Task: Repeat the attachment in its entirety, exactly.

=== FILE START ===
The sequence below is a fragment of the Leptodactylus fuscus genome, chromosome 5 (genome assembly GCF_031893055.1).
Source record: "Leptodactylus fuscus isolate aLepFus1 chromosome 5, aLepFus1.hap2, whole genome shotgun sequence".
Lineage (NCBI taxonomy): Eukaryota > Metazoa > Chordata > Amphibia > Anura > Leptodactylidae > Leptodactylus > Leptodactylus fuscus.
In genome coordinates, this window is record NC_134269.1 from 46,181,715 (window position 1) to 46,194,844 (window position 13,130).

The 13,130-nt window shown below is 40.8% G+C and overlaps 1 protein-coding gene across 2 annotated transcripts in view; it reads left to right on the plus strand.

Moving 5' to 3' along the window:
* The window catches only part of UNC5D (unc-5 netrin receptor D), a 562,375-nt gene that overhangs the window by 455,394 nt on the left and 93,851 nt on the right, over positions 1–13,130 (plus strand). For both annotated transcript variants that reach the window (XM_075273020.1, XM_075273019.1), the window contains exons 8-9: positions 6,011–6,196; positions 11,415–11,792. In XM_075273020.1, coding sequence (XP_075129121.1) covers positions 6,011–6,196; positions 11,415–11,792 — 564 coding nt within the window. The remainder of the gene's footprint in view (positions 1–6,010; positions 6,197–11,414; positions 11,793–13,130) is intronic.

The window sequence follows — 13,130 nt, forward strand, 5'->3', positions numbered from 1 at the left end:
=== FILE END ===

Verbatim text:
The sequence below is a fragment of the Leptodactylus fuscus genome, chromosome 5 (genome assembly GCF_031893055.1).
Source record: "Leptodactylus fuscus isolate aLepFus1 chromosome 5, aLepFus1.hap2, whole genome shotgun sequence".
Lineage (NCBI taxonomy): Eukaryota > Metazoa > Chordata > Amphibia > Anura > Leptodactylidae > Leptodactylus > Leptodactylus fuscus.
In genome coordinates, this window is record NC_134269.1 from 46,181,715 (window position 1) to 46,194,844 (window position 13,130).

The 13,130-nt window shown below is 40.8% G+C and overlaps 1 protein-coding gene across 2 annotated transcripts in view; it reads left to right on the plus strand.

Moving 5' to 3' along the window:
* The window catches only part of UNC5D (unc-5 netrin receptor D), a 562,375-nt gene that overhangs the window by 455,394 nt on the left and 93,851 nt on the right, over positions 1–13,130 (plus strand). For both annotated transcript variants that reach the window (XM_075273020.1, XM_075273019.1), the window contains exons 8-9: positions 6,011–6,196; positions 11,415–11,792. In XM_075273020.1, coding sequence (XP_075129121.1) covers positions 6,011–6,196; positions 11,415–11,792 — 564 coding nt within the window. The remainder of the gene's footprint in view (positions 1–6,010; positions 6,197–11,414; positions 11,793–13,130) is intronic.

The window sequence follows — 13,130 nt, forward strand, 5'->3', positions numbered from 1 at the left end: